Tuesday, June 29, 2010
Wednesday, June 23, 2010
Sunday, June 20, 2010
How did previewing sections of a book (rather than simply reading them) help you to understand the material?
Which of the suggested Tasks from Writing Arguments did you find most helpful in pre-writing your revision? Why
Sunday, June 6, 2010
A written argument is a good way to defend your opinion because it takes more thought and organization to put it down on paper. If your argument is justified and you feel that you can change or persuade people, writing it down and submitting it to the appropriate direction can be fulfilling, helpful, and effect change in many cases. Writing can help you or the group you are working in to define the issue or the problem or find out it’s true purpose. It helps you to evaluate your own thoughts or those of others and may direct you to more research. These in turn can lead to modification of viewpoints. Sometimes writing down your argument helps you to make a stand and realize more exactly what it is you believe.
The goal of argument is not to argue and fight with someone, it is actually quite different. Most people think of the unpleasantness of an argument that they recently just had, or a difference of opinion from someone they know. An argument can be a fun productive way that activates conversations with diverse people reasonably. Argument is not about debate where there are two sides attacking one another and defenses being thrown up. There doesn’t have to be a winner and a loser in an argument. Most importantly the goal to be reached is more understanding of the issue at hand. The purpose of an argument is to discover a better solution, to find faults and strengths and ultimately the truth.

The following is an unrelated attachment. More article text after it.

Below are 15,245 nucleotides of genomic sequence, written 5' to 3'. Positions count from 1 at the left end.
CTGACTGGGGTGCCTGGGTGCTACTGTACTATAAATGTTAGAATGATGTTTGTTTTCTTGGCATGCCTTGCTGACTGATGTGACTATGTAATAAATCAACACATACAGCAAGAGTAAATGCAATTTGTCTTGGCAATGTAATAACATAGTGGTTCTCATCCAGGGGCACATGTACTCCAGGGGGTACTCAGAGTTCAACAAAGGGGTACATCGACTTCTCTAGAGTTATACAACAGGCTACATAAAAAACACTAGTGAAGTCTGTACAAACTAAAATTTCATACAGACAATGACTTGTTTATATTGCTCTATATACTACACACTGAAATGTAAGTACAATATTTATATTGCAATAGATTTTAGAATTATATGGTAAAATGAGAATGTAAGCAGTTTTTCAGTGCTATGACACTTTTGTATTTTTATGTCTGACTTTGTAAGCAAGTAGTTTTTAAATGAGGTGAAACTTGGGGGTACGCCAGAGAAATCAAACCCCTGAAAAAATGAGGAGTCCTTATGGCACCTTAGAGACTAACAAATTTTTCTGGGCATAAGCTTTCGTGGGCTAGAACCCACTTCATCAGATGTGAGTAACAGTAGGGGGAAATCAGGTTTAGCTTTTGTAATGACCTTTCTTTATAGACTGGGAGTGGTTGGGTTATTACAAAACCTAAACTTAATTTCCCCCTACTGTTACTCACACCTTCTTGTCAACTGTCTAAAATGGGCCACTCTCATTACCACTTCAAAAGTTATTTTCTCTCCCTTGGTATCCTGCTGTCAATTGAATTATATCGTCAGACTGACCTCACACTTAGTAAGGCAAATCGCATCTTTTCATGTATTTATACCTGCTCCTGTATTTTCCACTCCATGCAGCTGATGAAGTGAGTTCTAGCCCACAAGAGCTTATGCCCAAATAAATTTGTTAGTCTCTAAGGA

Writing Arguments tell us that a writer while producing his/her argument will continually find herself moving from truth seeking to persuasion and back and forth. Asking questions and finding solutions is part of truth seeking. Persuasion deals with trying to convince your audience or someone that has the power and resources to help your cause to act on the information. With truth seeking one can find more understanding and therefore redirect the argument to a better source for the solution or possibly a better audience. Going back and forth until you find the best audience and the best solution is the goal, not just winning. Truth is making the best reasonable claim for your cause, coming up with the best answer for all parties while being open minded and taking responsibility for what you are arguing for.
Through writing one can support belief in an idea through argumentation or by providing evidence and reasons to support the idea. Credibility comes from researching both sides and the quality of resources and writing skills. Summarizing a work is a good way to demonstrate belief in an opinion. Does the article seem open minded to argumentation from the other side? With a reasonable amount of proper research on many opposing views one should be able to decide what it is that they believe. It may take some time, thought, and possibly modification to come to a stand on an issue especially if more truth is uncovered. Exploring, researching and finding the key outlet for your argument will demonstrate effectively where you stand on an issue. Outlets include, correspondence, letters to the editor, newspaper columns, public affairs or magazines, journals, proposals to agencies, legal briefs on court decisions, public affairs advocacy ads, websites, blogs and postings, visual arguments, and speeches.